One month before the 9/11 terrorist attacks reduced the World Trade Center to rubble, Jeffery Deaver was having lunch at Windows on the World, catching up on Big Apple gossip with the chef and waitresses. The 107th-floor eatery had once been Deaver's hangout during the years he worked nearby as a Wall Street civil attorney. Since leaving the practice to write full-time in 1990 and moving to Virginia five years later, Deaver had made a Windows lunch into a pilgrimage of sorts whenever he found himself in the city.
The image of the towers toppling in flames slapped most of us abruptly into the present. For Deaver, the tragedy sent him in the opposite direction.
"I was looking for types of evil to write about and I got to thinking that I would like to do a book about institutionalized evil," he tells BookPage. "The religious fundamentalist terrorist, the Islamic terrorist is overdone, and frankly it's not that compelling to me. I mean it's easy to take a child, brainwash them, strap five pounds of C-4 on them and go kill people. It's like shooting fish in a barrel. There's nothing interesting or compelling about that dramatically. I wanted to do more complex institutionalized evil, and decided that the phenomenon that contemporary readers would be most familiar with was Hitler and the Nazis."
Welcome to Garden of Beasts, Deaver's 19th novel and the biggest departure yet for the master of the ticking-bomb thriller. The son of a Chicago advertising copywriter, Deaver was already a successful New York journalist, poet and singer-songwriter (he still performs) when he earned his law degree with the intention of becoming a legal correspondent for The New York Times or Wall Street Journal. Instead, he hired on with a Wall Street law firm and used his long train commutes to hone his skills as a thriller writer. Garden of Beasts, which he sets in the foreboding milieu of pre-World War II Berlin, has all the trademark roller-coaster plot twists and double blindsides as Deaver's addictive Lincoln Rhyme series (The Bone Collector, The Vanished Man). There is one chilling difference, however: these horrors really happened.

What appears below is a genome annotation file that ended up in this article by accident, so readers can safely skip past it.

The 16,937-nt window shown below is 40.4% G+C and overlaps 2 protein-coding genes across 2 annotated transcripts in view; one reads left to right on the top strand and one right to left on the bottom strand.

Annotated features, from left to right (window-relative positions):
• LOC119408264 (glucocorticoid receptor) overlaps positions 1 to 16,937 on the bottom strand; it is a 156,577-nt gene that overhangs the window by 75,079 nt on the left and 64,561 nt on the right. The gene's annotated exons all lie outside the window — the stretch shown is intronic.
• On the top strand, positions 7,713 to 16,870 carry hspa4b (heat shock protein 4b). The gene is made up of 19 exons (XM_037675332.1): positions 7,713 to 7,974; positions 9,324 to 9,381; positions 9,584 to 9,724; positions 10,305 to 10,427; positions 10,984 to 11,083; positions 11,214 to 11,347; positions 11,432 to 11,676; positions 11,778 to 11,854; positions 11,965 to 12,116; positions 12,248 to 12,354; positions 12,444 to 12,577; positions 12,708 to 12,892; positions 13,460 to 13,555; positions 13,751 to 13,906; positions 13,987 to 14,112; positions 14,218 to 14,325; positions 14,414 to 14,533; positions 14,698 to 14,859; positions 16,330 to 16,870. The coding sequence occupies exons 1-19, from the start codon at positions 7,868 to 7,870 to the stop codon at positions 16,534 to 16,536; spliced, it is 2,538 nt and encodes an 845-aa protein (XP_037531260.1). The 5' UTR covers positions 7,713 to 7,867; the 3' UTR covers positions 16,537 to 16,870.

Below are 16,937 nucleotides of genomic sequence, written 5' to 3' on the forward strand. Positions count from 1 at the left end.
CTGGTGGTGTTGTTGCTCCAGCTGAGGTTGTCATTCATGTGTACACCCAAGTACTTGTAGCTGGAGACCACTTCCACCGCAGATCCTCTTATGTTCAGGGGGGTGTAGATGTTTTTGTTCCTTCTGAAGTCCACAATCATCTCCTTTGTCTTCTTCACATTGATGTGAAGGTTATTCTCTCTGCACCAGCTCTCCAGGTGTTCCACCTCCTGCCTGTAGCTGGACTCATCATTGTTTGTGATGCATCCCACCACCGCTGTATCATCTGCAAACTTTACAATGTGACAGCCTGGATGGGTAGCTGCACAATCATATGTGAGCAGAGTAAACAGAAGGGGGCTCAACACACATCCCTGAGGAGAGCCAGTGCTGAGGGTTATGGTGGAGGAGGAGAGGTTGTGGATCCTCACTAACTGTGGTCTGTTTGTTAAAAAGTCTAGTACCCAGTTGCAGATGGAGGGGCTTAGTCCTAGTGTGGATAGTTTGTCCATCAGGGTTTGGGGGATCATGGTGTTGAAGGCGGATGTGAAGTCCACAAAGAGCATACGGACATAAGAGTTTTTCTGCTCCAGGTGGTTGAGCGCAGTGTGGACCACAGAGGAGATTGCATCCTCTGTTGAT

Paul Schumann is a German-American mob hit man and World War I veteran whose deadly effectiveness is tempered by his conscience; he only takes "righteous" hits. When he's busted by the feds, he is presented with a choice: Sing-Sing or one last assignment to kill Reinhardt Ernst, the architect of Hitler's ruthless rearmament. If he succeeds, a pardon awaits, with enough money to pursue a legitimate livelihood.
"I was intrigued by the idea of creating a morally ambiguous character who nonetheless stays true to certain aspects of his personality," says Deaver. "For instance, he would not shoot down a woman and child in front of him to get at his target. He's smart, he's there on a good purpose, and he's motivated by his own self-preservation, but also because he sees the terrible things going on there and wants to do something about that. He doesn't really have a lot to lose, so it's easier to think, my God, he might not make it to the end of this book."
The premise echoes that of The Dirty Dozen, one of the many war movies that helped shape Deaver's narrative style. "I was born in 1950 and my father was a gunner in World War II, so the atmosphere of the Second World War was something that I was certainly aware of from my youth. And the war stories and the espionage stories particularly the movies of the '60s and early '70s, The Dirty Dozen and The Day of the Jackal were just superb," he says.
In the novel, Schumann poses as a journalist accompanying the U.S. Olympic team to the 1936 Summer Games in Berlin. In addition to providing an expeditious way to slip Schumann beneath the Nazi radar, the Games afford Deaver the opportunity to introduce his historical cast, which includes Hitler, Goebbels, Himmler and Goring as well as American gold medalist Jesse Owens. "Here was this country that was hosting this event to promote world brotherhood and sportsmanship, and all the while the camps were up and running and Jews and any political opponents were being systematically arrested and tortured and killed. What irony; here's Hitler and this magnificent stadium, I summon the youth of the world,' when meanwhile beneath the city dozens and dozens of secret prisons were operating."
When Schumann kills a storm trooper, it sets Inspector Willi Kohl of Kripo, the Berlin police, on his tail. A reluctant follower of the Third Reich, Kohl represents working-class Germans whose choices were few as the Nazis swept to power. Kohn trails Schumann to a military school where the psychological experiments of the new regime will horrify them both.
In one particularly chilling scene, Ernst returns home from a day of atrocities, kisses his wife and settles in to help his grandson build a boat, just another working stiff.
"The higher-ups knew exactly what was going on, and yet they would go home with this sense of, Well, I did a good job.' They didn't even have a sense that the rest of the world was condemning them for it. 'That was my job, I did it and I'm coming home to have schnitzel with my family,' " Deaver says.
Deaver admits he was surprised, and perhaps slightly complimented, to learn that German publishers had declined to release Garden of Beasts.
"They made me a very nice offer for my next two Lincoln Rhyme books (Gallows Heights is due in summer 2005), but they said we just can't publish this," he says. "That was their choice, of course, but I have to say the book was very accurate."
Jay MacDonald is a professional writer based in Mississippi.